With the ASCII code, the collating sequence is simply the order in which the characters appear in the code. This is summarized in Figure 19-2. For a more detailed reference, see Appendix D.

Figure 19-2: The order of characters in the ASCII code

The ASCII code defines the 128 basic characters used by Unix systems. Within the ASCII code, the characters are numbered 0 through 127. The table in this figure summarizes the order of the characters, which is important when you use a program like sort. For example, when you sort text, a space comes before "%" (percent), which comes before the number "3", which comes before the letter "A", and so on.

For a more detailed reference, see Appendix D.

Numbers Characters
0-31control characters (including tab)
32space character
33-47symbols: ! " # $ % & ' ( ) * + , - . /
48-57numbers: 0 1 2 3 4 5 6 7 8 9
58-64more symbols: : ; < = > ? @
65-90uppercase letters: A B C ... Z
91-96more symbols: [ \ ] ^ _ `
97-122lowercase letters: a b c ... z
123-126more symbols: { | } ~
127null control character (del)

It is important to be familiar with the ASCII code collating sequence, as it is used by default on many Unix systems and programming languages. Although you don't have to memorize the entire ASCII code, you do need to memorize three basic principles:

• Spaces come before numbers.
• Numbers come before uppercase letters.
• Uppercase letters come before lowercase letters.

Here is an example. Assume that your system uses the ASCII collating sequence. You use the sort program to sort the following data (in which the third line starts with a space):


The output is:


— hint —

When it comes to the order of characters in the ASCII code, all you need to memorize is: Space, Numbers, Uppercase letters, and Lowercase letters, in that order.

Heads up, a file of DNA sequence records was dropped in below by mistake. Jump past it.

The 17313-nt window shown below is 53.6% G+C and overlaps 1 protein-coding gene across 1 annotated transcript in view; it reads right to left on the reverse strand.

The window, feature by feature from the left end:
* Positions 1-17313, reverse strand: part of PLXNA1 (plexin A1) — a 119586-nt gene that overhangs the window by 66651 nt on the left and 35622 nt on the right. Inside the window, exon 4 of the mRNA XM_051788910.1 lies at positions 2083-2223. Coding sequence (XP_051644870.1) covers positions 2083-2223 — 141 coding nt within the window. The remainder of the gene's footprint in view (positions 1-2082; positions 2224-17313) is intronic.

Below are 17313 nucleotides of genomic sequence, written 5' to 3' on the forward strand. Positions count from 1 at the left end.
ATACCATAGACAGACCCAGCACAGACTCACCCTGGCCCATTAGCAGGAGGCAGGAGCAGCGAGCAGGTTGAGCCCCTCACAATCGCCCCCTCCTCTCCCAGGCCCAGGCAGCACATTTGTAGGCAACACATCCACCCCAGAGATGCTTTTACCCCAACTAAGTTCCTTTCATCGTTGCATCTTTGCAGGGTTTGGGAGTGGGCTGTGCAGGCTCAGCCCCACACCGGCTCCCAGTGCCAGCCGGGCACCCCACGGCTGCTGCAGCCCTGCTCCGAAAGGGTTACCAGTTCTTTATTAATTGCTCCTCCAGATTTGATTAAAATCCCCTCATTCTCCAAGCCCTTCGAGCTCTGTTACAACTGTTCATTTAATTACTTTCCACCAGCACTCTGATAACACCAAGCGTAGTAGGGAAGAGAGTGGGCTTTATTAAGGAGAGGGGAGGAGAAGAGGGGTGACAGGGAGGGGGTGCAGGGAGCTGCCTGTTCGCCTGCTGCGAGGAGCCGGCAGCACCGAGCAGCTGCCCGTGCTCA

Just remember "SNUL".(*)

* Footnote

If you have trouble remembering the acronym SNUL, let me show you a memory trick used by many smart people. All you need to do is relate the item you want to remember to your everyday life.

For example, let's say you are a mathematician specializing in difference calculus, and you happen to be working with fourth order difference equations satisfied by those Laguerre-Hahn polynomials that are orthogonal on special non-uniform lattices. To remember SNUL, you would just think of "special non- uniform lattices".

See how easy it is to be smart?

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Locales and Collating Sequences

In the early days of Unix, everyone used the ASCII code and that was that. However, ASCII is based on English and, as the use of Unix, Linux and the Internet spread throughout the world, it became necessary to devise a system that would work with a large number of languages and a variety of cultural conventions.

In the 1990s, a new system was developed, based on the idea of a "locale", part of the POSIX 1003.2 standard. (POSIX is discussed Chapters 11 and 16.) A LOCALE is a technical specification describing the language and conventions that should be used when communicating with a user from a particular culture. The intention is that a user can choose whichever locale he wants, and the programs he runs will communicate with him accordingly. For example, if a user chooses the American English locale, his programs should display messages in English, write dates in the format "month-day-year", use "$" as a currency symbol, and so on.

Within Unix, your locale is defined by a set of environment variables that identify your language, your date format, your time format, your currency symbol, and other cultural conventions. Whenever a program needs to know your preferences, all it has to do is look at the appropriate environment variables. In particular, there is a environment variable named LC_COLLATE that specifies which collating sequence you want to use. (The variables all have default values, which you can change if you want.)